The selection of the various embodiments shown in FIG. 5 depends primarily on the availability of the various component elements, and in particular on whether the induction coils of the magnetic transducers are formed with a central tap, or not.
In one practical exemplary embodiment of a recording amplifier according to FIG. 3, the components used have the following specifications:
Transistors 36, 37: Type BFQ 29 (64)
Resistors 43, 45: 3, 3 k
Resistors 44, 46, 47: 220
Resistor 38: 51
Resistor 50: 39
Resistor 48: 1 k
Capacitor 49: 100 n.
In a practically realized example of an amplifier for processing broad-band signals, in particular video signals, the components used have the following properties:
Transistors 101, 103: Type BFQ 29
Transistors 102, 104: Type BFQ 64
Resistors 105, 106: 22
Resistors 111, 115: 3, 3 k
Resistors 112, 116: 680
Resistors 113, 117: 220
Resistor 118: 39
Resistor 123: 39
Resistors 124, 126: 100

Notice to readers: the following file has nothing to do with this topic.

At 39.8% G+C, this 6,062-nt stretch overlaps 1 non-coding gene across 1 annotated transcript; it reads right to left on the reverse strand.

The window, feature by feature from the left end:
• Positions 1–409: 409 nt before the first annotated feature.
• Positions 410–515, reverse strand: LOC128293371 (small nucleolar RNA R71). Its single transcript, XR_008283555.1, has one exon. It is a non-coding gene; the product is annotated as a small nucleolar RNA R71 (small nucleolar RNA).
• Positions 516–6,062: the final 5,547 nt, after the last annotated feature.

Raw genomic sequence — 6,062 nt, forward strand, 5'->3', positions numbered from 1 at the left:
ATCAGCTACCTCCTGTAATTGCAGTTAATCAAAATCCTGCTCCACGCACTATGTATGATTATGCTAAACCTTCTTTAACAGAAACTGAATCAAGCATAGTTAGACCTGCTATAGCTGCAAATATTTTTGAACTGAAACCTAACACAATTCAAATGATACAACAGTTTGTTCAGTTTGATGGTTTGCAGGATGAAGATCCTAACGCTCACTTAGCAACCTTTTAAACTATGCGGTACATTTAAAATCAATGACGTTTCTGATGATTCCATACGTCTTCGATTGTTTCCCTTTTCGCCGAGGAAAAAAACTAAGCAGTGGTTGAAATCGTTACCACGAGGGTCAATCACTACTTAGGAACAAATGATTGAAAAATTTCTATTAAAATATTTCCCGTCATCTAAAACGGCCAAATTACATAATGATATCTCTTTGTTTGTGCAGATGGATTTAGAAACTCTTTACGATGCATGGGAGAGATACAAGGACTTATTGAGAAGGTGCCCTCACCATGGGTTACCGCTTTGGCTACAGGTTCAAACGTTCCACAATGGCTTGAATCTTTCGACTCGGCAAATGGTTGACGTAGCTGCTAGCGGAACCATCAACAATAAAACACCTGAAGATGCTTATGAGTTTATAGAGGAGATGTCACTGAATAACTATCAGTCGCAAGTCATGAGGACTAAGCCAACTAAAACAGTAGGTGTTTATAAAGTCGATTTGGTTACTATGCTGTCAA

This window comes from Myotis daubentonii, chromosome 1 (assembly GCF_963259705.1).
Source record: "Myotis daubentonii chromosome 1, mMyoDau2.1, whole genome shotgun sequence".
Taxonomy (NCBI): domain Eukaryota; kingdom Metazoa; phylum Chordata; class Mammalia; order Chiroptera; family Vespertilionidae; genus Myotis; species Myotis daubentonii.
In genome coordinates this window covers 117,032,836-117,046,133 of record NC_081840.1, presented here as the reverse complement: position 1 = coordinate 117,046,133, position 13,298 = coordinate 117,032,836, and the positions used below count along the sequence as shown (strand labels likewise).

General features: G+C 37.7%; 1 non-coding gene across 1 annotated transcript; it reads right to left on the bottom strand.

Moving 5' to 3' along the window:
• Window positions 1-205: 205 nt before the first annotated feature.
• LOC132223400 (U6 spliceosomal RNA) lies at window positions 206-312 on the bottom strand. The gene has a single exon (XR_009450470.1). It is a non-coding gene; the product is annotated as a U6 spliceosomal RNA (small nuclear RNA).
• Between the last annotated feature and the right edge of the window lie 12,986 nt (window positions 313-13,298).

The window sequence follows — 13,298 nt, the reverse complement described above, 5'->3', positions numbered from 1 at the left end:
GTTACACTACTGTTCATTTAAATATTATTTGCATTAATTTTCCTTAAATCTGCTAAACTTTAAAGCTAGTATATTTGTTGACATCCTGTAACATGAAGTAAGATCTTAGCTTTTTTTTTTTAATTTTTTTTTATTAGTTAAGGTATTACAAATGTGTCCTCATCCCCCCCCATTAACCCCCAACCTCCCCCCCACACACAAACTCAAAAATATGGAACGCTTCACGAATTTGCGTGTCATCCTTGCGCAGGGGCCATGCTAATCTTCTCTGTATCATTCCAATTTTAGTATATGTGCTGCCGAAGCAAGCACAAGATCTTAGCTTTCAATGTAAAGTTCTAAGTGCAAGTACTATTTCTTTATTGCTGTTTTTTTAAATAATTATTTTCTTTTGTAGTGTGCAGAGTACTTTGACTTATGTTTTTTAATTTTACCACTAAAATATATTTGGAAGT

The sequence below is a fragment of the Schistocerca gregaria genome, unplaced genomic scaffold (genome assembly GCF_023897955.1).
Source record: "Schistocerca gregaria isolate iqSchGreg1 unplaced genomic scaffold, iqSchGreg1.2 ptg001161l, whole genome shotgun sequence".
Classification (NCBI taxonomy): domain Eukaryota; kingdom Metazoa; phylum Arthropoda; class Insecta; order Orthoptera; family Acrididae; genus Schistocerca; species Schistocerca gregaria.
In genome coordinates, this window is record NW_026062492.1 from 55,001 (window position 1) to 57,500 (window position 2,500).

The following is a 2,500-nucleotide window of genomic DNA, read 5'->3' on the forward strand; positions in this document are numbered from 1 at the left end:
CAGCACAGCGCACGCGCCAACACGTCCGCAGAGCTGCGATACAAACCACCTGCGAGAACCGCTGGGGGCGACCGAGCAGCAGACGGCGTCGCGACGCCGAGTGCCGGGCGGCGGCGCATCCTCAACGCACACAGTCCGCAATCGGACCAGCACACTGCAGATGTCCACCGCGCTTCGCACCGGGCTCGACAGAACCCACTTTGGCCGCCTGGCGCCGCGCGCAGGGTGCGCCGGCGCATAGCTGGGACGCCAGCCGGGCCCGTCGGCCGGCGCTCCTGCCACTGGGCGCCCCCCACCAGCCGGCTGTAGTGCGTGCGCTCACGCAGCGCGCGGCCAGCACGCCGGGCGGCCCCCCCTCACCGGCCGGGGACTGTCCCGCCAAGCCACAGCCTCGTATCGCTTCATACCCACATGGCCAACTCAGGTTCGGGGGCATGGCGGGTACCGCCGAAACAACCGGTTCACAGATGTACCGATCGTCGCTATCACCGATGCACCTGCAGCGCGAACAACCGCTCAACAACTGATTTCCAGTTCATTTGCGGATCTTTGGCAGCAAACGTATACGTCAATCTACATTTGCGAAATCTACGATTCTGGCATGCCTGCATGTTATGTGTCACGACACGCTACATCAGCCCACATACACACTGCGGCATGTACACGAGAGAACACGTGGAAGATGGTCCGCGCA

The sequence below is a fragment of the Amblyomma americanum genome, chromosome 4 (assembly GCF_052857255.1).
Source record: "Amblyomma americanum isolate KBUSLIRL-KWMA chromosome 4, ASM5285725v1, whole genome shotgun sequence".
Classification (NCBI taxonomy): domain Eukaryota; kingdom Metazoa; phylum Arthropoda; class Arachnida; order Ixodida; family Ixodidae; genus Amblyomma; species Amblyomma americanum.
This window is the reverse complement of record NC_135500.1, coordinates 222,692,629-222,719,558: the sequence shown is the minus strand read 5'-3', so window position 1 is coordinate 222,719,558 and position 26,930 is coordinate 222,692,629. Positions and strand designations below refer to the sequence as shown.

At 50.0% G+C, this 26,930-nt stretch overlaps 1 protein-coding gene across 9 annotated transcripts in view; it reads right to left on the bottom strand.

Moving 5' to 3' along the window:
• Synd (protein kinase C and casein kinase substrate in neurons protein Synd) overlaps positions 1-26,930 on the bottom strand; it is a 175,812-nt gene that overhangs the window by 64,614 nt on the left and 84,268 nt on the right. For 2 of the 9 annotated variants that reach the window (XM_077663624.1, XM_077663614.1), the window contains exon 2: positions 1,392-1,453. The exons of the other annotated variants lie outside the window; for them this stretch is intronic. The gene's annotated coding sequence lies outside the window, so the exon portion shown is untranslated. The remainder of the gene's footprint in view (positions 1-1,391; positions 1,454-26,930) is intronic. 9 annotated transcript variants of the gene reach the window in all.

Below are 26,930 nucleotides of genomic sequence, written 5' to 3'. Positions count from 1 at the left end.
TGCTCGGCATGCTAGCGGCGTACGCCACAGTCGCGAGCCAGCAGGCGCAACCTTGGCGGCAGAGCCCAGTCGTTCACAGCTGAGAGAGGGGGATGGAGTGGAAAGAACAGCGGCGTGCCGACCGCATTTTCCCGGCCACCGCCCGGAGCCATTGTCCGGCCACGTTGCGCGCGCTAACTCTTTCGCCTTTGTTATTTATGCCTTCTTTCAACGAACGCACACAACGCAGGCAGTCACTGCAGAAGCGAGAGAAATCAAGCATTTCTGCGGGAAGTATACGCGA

Resistor 128: 220
Resistor 129: 1 k
Capacitors 125, 127, 130, 131, 132: 100 n.
In dimensioning the amplifier circuit corresponding to FIG. 3 or FIG. 4, it should be assured by the appropriate selection of the resistance values of the resistors 43, 44 or 111, 115, respectively, that at maximum current the minimum collector-base voltage of the transistor 36, 37 or 102, 104 does not fall below approximately 1 V, so as to avoid saturation effects, with the charge carrier reversal delays associated with them, because otherwise the circuit becomes unsuitable for high-frequency use.
The base emitter path of the transistors 101, 103, respectively, causes a voltage drop in the order of between 0.6 . . . 0.7 volt, depending on the respective type of transistor. This voltage drop will cause a current in the resistors 113, 117, respectively, parallel to the base emitter paths of: